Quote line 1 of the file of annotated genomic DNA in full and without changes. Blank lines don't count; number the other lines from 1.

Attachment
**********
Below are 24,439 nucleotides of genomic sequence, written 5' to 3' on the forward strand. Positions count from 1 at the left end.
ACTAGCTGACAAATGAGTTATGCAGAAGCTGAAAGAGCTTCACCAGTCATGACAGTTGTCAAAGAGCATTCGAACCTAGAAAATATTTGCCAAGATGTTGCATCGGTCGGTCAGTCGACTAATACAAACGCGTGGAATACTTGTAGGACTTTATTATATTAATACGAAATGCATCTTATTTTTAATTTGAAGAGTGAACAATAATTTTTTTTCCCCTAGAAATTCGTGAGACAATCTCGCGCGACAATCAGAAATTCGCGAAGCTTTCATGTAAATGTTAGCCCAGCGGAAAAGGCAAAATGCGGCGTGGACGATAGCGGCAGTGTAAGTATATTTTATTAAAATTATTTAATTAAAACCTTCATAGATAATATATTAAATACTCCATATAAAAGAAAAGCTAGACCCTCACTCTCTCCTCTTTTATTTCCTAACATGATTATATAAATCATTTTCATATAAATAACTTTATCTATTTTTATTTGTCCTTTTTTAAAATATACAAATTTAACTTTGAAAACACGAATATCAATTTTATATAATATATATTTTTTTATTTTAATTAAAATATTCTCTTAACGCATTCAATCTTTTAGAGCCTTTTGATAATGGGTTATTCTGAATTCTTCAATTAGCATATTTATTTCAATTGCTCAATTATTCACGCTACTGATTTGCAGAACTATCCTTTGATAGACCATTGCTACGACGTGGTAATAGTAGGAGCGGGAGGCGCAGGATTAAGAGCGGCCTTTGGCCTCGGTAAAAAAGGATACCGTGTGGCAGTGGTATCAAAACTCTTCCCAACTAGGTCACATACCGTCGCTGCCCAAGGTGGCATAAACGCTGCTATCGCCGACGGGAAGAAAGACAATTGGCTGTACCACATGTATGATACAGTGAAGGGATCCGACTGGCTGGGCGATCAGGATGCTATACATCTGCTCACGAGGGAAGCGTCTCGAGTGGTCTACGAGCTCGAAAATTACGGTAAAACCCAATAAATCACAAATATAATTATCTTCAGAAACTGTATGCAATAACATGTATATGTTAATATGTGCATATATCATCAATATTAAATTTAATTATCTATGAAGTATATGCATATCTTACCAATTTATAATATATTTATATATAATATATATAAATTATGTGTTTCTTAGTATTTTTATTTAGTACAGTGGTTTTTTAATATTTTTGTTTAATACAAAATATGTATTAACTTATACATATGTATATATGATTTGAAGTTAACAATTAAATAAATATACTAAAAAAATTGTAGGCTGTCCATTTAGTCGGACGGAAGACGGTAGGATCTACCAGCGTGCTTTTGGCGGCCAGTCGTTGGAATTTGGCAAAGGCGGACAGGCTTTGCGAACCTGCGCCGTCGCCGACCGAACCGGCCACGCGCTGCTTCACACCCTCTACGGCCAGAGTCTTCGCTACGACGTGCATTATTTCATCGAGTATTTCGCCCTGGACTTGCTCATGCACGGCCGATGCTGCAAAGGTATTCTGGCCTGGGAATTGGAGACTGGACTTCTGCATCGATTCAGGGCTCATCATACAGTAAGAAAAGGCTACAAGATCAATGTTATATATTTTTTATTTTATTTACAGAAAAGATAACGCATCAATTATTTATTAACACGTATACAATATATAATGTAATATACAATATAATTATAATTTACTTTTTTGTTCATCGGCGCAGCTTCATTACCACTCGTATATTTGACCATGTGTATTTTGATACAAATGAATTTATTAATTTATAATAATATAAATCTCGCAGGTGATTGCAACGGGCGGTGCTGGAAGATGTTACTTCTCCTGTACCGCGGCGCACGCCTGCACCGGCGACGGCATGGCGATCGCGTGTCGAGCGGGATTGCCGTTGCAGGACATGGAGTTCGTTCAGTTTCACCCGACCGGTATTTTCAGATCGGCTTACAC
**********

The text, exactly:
Below are 24,439 nucleotides of genomic sequence, written 5' to 3' on the forward strand. Positions count from 1 at the left end.